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Old 25-10-2016, 13:36   #16
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Re: Anchor choice for Chesapeake Bay

Thank you all for the great comments and input! See ya on the Bay.
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Old 25-10-2016, 14:00   #17
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Re: Anchor choice for Chesapeake Bay

I've used a 45 lb. CQR all over the Bay, and north and it has never failed me even in some serious conditions. Yes, they don't work well in grass or sand, but both are hard to find from here north.

That said, I put a Rocna on the boat as I'm heading south, and added a Fortress X-23 on my stern rail as a brake/secondary. I would have kept the CQR for backup on the bow as I have two rollers, but they won't both fit.

My experience with Danforth style anchors is that when they work the work well and when they don't they don't work at all. I've had terrible luck with them in grass...they just seem to skid along and do nothing.

If your sailing is going to be limited to the Bay and north, a CQR is not a bad choice, particularly as you can pick them up used for, as mentioned, @ $100. In fact, if you're near Annapolis stop in Bacon Sails and Marine as they have a ton of used anchors on consignment, most of them Danforths and CQRs. If you're set on buying a brand new anchor, might as well go with a Rocna. They are ugly, but they set fast and when they set it's like hitting a brick wall. Also, they come up a lot cleaner than most other anchors.
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Old 25-10-2016, 14:41   #18
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Re: Anchor choice for Chesapeake Bay

Our Cal 39 drug its 35 lb. CQR around the bay for years, then did the same with its 35 Delta, only not quite so frequently. Now we sleep well with a 44lb. Rocna....

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Old 25-10-2016, 14:50   #19
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Re: Anchor choice for Chesapeake Bay

A Fortress is great secondary, but as a brake? Terrible.

If you try to set a Fortress in a tide or running at 3-4 knots there is a probability it will plane in the water.

Not a criticism of Fortress. I love them. But it is not for that. You would be better off with the CQR, which might not set but would slow you down. And if you need to set the CQR up front, it will be easier to lower into the dinghy from there.
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Old 25-10-2016, 15:55   #20
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Re: Anchor choice for Chesapeake Bay

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A Fortress is great secondary, but as a brake? Terrible.

If you try to set a Fortress in a tide or running at 3-4 knots there is a probability it will plane in the water.

Not a criticism of Fortress. I love them. But it is not for that. You would be better off with the CQR, which might not set but would slow you down. And if you need to set the CQR up front, it will be easier to lower into the dinghy from there.
What size Fortress anchor? How much chain? What depth of water? I don't think that blanket statements such as the above are fair or reasonable since the performance of our anchors (or any anchors, for that matter) can rely heavily on those factors.

For example:

"I was sailing into Conch Cut leading into Georgetown, Exumas in the Bahamas. Just as I was passing over the reef bar, I switched off my autopilot to hand steer over the bar and into the deeper channel when I heard a "pop" and my wheel steering spun freely.

I had the full Genoa out, and without rudder steering, the bow fell off heading straight for the nearby island of Channel Cay. I immediately diagnosed the problem of a failed steering cable and released the jib sheet and cut the motor.

In my horror, I realized that my boat, an Irwin 37 foot ketch, my only home, was completely out-of-control and headed for the rocks in just seconds. As a matter of routine I always keep at least one anchor ready to go, but in 30 years of sailing experience I had yet to do an emergency anchor deployment.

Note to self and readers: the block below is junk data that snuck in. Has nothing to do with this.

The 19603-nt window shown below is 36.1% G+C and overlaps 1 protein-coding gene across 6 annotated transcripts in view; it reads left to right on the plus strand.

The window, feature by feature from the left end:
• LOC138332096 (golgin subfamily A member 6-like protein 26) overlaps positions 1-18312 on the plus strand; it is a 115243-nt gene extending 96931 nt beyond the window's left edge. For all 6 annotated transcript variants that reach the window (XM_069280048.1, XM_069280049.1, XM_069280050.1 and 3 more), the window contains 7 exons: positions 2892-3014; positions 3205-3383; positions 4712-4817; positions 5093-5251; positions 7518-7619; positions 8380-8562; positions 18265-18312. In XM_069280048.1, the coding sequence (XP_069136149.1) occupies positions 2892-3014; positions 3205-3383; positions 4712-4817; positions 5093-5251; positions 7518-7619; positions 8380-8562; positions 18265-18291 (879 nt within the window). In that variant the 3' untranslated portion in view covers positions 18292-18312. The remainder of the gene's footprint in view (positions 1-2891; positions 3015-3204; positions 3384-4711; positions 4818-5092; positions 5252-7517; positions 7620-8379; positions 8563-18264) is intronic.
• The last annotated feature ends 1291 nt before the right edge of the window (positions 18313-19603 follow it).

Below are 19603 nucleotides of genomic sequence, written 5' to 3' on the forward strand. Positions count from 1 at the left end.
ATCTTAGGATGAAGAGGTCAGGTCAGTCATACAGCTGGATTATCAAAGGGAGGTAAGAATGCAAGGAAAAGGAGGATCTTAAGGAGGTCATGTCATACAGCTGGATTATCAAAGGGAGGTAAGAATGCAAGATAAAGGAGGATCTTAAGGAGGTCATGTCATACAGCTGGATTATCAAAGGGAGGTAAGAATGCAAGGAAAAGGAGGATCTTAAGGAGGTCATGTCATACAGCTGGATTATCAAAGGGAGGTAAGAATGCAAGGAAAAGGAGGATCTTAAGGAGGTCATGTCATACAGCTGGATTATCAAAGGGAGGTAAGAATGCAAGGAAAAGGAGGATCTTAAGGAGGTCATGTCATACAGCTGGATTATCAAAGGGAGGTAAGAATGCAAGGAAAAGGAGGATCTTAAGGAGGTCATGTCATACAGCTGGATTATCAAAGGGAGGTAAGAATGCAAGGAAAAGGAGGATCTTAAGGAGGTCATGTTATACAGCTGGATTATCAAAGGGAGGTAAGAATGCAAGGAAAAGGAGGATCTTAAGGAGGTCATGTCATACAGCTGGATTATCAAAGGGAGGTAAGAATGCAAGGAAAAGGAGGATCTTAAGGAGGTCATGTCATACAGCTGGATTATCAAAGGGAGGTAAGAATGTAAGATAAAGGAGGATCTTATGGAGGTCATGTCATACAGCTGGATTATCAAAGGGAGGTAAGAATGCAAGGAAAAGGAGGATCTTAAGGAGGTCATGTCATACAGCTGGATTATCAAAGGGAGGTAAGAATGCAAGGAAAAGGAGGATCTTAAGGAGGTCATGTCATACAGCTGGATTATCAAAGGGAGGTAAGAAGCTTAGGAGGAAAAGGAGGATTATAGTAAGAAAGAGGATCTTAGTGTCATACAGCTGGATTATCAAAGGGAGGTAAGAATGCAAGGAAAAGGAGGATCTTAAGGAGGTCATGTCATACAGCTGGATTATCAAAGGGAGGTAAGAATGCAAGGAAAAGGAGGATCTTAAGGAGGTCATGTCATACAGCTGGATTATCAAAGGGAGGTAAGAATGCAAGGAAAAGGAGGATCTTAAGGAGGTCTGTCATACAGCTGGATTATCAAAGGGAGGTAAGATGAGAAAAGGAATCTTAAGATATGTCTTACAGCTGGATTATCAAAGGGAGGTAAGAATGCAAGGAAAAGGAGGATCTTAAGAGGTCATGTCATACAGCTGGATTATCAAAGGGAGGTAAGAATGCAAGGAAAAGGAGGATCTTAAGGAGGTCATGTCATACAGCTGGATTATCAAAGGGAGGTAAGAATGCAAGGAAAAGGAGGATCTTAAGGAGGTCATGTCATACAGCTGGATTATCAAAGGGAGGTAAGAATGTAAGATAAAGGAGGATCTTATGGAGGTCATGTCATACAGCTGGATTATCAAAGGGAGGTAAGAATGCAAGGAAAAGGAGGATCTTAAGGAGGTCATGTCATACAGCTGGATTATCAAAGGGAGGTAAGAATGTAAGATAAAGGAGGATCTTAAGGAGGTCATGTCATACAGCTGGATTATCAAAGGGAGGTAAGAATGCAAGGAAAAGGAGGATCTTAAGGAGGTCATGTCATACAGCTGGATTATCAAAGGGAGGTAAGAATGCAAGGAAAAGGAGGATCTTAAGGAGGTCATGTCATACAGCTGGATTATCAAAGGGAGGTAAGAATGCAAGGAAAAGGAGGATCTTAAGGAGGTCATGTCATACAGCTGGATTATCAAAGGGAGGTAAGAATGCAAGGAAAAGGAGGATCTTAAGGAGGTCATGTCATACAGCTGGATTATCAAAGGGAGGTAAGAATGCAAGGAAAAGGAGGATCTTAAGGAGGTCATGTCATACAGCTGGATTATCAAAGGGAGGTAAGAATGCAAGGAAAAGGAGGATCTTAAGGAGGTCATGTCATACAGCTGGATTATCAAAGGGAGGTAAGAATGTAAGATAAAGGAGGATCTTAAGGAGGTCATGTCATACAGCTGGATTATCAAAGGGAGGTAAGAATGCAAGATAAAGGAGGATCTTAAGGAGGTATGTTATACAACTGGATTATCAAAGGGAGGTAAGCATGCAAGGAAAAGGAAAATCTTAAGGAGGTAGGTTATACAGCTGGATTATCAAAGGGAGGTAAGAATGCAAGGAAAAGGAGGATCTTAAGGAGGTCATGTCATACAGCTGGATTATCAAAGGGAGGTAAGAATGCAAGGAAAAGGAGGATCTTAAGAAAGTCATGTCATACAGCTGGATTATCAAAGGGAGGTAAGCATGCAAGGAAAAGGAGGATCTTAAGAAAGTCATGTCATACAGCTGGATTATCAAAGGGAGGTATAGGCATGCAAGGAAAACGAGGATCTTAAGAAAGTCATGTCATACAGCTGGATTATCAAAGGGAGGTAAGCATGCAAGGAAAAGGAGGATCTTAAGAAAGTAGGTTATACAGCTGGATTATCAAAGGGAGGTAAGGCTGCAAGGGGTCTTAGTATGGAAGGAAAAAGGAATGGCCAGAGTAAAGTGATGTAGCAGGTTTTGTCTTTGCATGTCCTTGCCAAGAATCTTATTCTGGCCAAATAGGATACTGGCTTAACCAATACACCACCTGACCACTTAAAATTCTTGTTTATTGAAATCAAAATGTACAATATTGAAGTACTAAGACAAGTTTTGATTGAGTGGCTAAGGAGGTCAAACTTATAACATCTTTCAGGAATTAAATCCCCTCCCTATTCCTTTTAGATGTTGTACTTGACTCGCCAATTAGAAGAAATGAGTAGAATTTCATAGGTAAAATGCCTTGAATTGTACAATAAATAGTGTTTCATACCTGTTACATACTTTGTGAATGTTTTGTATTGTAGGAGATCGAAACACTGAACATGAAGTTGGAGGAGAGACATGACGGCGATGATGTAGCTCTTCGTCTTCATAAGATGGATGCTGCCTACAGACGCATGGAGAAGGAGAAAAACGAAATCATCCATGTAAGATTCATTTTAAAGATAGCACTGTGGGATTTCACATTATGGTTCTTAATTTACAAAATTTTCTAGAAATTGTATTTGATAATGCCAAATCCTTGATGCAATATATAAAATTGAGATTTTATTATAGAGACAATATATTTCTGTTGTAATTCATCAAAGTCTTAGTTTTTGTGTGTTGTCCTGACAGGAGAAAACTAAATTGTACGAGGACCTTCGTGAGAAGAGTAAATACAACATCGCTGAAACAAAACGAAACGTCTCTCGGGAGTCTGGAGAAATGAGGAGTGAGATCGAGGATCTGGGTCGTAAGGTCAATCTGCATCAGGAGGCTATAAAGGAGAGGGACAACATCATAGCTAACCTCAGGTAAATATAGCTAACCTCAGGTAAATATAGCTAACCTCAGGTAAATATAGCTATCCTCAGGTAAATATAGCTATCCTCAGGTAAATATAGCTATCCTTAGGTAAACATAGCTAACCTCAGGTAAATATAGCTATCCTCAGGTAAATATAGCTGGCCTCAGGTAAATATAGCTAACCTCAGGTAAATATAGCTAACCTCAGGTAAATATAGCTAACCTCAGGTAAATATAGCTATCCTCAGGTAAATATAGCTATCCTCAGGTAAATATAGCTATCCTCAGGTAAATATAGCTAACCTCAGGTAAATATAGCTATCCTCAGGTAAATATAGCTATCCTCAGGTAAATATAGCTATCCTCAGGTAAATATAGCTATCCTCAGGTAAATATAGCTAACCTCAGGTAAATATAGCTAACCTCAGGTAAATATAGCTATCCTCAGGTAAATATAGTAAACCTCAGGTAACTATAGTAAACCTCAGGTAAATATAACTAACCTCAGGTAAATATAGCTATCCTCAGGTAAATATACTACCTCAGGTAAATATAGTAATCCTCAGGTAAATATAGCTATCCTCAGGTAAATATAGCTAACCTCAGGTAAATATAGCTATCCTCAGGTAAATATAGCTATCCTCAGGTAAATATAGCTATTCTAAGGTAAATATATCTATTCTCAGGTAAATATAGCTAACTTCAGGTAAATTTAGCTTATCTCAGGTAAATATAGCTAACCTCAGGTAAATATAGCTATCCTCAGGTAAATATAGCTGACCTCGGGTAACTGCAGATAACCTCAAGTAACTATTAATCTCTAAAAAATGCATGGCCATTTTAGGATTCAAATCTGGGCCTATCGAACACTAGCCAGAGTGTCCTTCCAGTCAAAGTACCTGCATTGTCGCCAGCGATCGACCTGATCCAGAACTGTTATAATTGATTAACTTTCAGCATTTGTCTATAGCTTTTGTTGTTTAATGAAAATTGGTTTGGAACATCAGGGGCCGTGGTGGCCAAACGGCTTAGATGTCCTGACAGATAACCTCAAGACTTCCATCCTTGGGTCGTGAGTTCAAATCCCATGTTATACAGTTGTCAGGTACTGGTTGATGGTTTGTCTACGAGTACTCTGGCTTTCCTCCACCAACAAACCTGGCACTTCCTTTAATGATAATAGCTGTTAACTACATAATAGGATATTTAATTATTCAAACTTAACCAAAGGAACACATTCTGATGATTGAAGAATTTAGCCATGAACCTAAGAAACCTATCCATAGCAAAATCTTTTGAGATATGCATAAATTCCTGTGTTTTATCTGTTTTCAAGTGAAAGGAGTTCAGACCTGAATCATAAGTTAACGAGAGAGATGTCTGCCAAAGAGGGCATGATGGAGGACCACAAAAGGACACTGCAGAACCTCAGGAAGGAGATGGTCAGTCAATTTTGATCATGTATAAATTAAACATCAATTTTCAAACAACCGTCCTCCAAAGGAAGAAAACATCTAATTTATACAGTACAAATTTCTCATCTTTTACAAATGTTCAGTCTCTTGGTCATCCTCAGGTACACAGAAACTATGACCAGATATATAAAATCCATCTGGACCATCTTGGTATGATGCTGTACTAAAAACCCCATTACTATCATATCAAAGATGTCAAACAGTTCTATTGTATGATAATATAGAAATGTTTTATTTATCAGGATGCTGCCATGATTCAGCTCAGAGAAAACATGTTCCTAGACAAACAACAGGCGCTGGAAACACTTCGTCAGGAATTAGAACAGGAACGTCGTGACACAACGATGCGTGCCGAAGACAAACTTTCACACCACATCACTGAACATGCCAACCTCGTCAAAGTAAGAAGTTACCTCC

I raced forward, terrified as the island cliff was rising before me, and immediately released my Fortress FX-23 with 50 feet of new stainless steel chain and about ten feet of 5/8" nylon rode that was already secured to a cleat.

As the chain was rapidly running out I said a quick prayer that the anchor would bite first time, there would be no time for a re-set before the impending shipwreck disaster! My heart was pounding! I gripped the bow pulpit and braced, watching the rapidly approaching cliff which was now a mere 100 feet away, as the chain ran out.

Suddenly all 22,000 pounds of my sailboat came to a stop and executed a 180 degree turn in 2 seconds.

We were now safely at anchor in 15 feet of water in a 3-4 swell with the stern of my boat JUST 30 FEET FROM THE CLIFF!

The Fortress anchor had saved my life and my boat!

Several passing boats radioed and offered assistance. After letting my heart rate come back down to normal range. I was able to motor up and retrieve the somewhat bent anchor, and used the autopilot (which attaches directly to the rudder quadrant) to "fly by wire" to a safe anchorage in Elizabeth Harbor, Georgetown.

I have returned this beloved anchor to Fortress in Ft Lauderdale and they have replaced it with no hassle.

Sincerely,

Capt Joe Greno – s/v SAGA Georgetown, Bahamas"
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Old 25-10-2016, 15:58   #21
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Re: Anchor choice for Chesapeake Bay

Quote:
If you try to set a Fortress in a tide or running at 3-4 knots there is a probability it will plane in the water.
Had that happen years ago with a steel Danforth! We were racing against a spring flood in Racoon Straits (SF bay) and slowly loosing ground over the bottom, but making a few knots through the water. Decided anchoring would be the smart thing, but the damn anchor would not sink below a few feet. This was with a 20H Danforth with only a short bit of chain before the nylon (race boat, ya know!).

I reckon a Fortress would be a lot worse!

Jim

Noted the post from Fortress above... I think that in the example mentioned, it was the long chain that got th anchor down to where it engaged the bottom, nt the anchor itself.
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Old 25-10-2016, 16:07   #22
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Re: Anchor choice for Chesapeake Bay

Why NEW GEN Anchors are Better:

Anchors & TEST Results of New Generation Anchors EXCELLENT & Important
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Old 25-10-2016, 16:09   #23
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pirate Re: Anchor choice for Chesapeake Bay

It was good writing tho, Capt Fortress. Almost like ad copy sorta. Video or it didn't happen.